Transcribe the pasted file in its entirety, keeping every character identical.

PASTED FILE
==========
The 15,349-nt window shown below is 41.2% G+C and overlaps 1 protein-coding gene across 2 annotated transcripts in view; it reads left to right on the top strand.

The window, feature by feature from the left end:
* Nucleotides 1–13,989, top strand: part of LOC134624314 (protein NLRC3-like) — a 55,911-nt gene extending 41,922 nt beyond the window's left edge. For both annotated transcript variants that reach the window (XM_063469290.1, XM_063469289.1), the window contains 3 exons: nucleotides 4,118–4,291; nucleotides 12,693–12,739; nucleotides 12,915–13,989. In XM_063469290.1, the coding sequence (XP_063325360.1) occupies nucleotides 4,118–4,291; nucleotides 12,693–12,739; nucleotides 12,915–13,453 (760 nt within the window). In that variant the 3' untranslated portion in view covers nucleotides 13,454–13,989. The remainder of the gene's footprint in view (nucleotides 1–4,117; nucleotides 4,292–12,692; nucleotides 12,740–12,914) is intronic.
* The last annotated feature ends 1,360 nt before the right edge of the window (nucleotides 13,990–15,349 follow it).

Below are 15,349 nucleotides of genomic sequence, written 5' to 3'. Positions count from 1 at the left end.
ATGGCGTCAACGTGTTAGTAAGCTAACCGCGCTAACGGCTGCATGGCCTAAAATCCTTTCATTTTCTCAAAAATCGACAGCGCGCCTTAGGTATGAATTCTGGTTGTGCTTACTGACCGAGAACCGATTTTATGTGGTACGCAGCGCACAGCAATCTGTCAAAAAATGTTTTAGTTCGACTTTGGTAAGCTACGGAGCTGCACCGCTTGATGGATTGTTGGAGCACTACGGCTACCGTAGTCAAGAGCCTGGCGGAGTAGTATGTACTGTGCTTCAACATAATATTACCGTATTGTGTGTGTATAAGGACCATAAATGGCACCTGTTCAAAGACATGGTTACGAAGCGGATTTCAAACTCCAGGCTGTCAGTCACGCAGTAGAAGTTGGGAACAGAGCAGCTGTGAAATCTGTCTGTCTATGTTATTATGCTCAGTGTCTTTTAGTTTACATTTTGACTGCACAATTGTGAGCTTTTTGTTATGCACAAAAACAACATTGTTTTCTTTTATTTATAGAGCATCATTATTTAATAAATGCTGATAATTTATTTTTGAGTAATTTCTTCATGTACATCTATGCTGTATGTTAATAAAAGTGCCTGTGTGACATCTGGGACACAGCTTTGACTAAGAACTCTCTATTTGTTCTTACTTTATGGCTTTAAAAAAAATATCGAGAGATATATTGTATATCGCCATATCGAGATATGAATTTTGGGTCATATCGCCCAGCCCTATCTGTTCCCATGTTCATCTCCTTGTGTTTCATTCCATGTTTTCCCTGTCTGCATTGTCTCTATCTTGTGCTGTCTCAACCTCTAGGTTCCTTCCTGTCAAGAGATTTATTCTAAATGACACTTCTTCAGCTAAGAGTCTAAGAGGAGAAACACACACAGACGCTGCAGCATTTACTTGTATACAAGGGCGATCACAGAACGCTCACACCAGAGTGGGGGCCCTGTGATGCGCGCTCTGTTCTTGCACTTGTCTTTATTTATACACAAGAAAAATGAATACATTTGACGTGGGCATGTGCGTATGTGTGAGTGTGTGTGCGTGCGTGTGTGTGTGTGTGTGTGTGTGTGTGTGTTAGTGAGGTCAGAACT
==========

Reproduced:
The 15,349-nt window shown below is 41.2% G+C and overlaps 1 protein-coding gene across 2 annotated transcripts in view; it reads left to right on the top strand.

The window, feature by feature from the left end:
* Nucleotides 1–13,989, top strand: part of LOC134624314 (protein NLRC3-like) — a 55,911-nt gene extending 41,922 nt beyond the window's left edge. For both annotated transcript variants that reach the window (XM_063469290.1, XM_063469289.1), the window contains 3 exons: nucleotides 4,118–4,291; nucleotides 12,693–12,739; nucleotides 12,915–13,989. In XM_063469290.1, the coding sequence (XP_063325360.1) occupies nucleotides 4,118–4,291; nucleotides 12,693–12,739; nucleotides 12,915–13,453 (760 nt within the window). In that variant the 3' untranslated portion in view covers nucleotides 13,454–13,989. The remainder of the gene's footprint in view (nucleotides 1–4,117; nucleotides 4,292–12,692; nucleotides 12,740–12,914) is intronic.
* The last annotated feature ends 1,360 nt before the right edge of the window (nucleotides 13,990–15,349 follow it).

Below are 15,349 nucleotides of genomic sequence, written 5' to 3'. Positions count from 1 at the left end.
ATGGCGTCAACGTGTTAGTAAGCTAACCGCGCTAACGGCTGCATGGCCTAAAATCCTTTCATTTTCTCAAAAATCGACAGCGCGCCTTAGGTATGAATTCTGGTTGTGCTTACTGACCGAGAACCGATTTTATGTGGTACGCAGCGCACAGCAATCTGTCAAAAAATGTTTTAGTTCGACTTTGGTAAGCTACGGAGCTGCACCGCTTGATGGATTGTTGGAGCACTACGGCTACCGTAGTCAAGAGCCTGGCGGAGTAGTATGTACTGTGCTTCAACATAATATTACCGTATTGTGTGTGTATAAGGACCATAAATGGCACCTGTTCAAAGACATGGTTACGAAGCGGATTTCAAACTCCAGGCTGTCAGTCACGCAGTAGAAGTTGGGAACAGAGCAGCTGTGAAATCTGTCTGTCTATGTTATTATGCTCAGTGTCTTTTAGTTTACATTTTGACTGCACAATTGTGAGCTTTTTGTTATGCACAAAAACAACATTGTTTTCTTTTATTTATAGAGCATCATTATTTAATAAATGCTGATAATTTATTTTTGAGTAATTTCTTCATGTACATCTATGCTGTATGTTAATAAAAGTGCCTGTGTGACATCTGGGACACAGCTTTGACTAAGAACTCTCTATTTGTTCTTACTTTATGGCTTTAAAAAAAATATCGAGAGATATATTGTATATCGCCATATCGAGATATGAATTTTGGGTCATATCGCCCAGCCCTATCTGTTCCCATGTTCATCTCCTTGTGTTTCATTCCATGTTTTCCCTGTCTGCATTGTCTCTATCTTGTGCTGTCTCAACCTCTAGGTTCCTTCCTGTCAAGAGATTTATTCTAAATGACACTTCTTCAGCTAAGAGTCTAAGAGGAGAAACACACACAGACGCTGCAGCATTTACTTGTATACAAGGGCGATCACAGAACGCTCACACCAGAGTGGGGGCCCTGTGATGCGCGCTCTGTTCTTGCACTTGTCTTTATTTATACACAAGAAAAATGAATACATTTGACGTGGGCATGTGCGTATGTGTGAGTGTGTGTGCGTGCGTGTGTGTGTGTGTGTGTGTGTGTGTGTGTTAGTGAGGTCAGAACT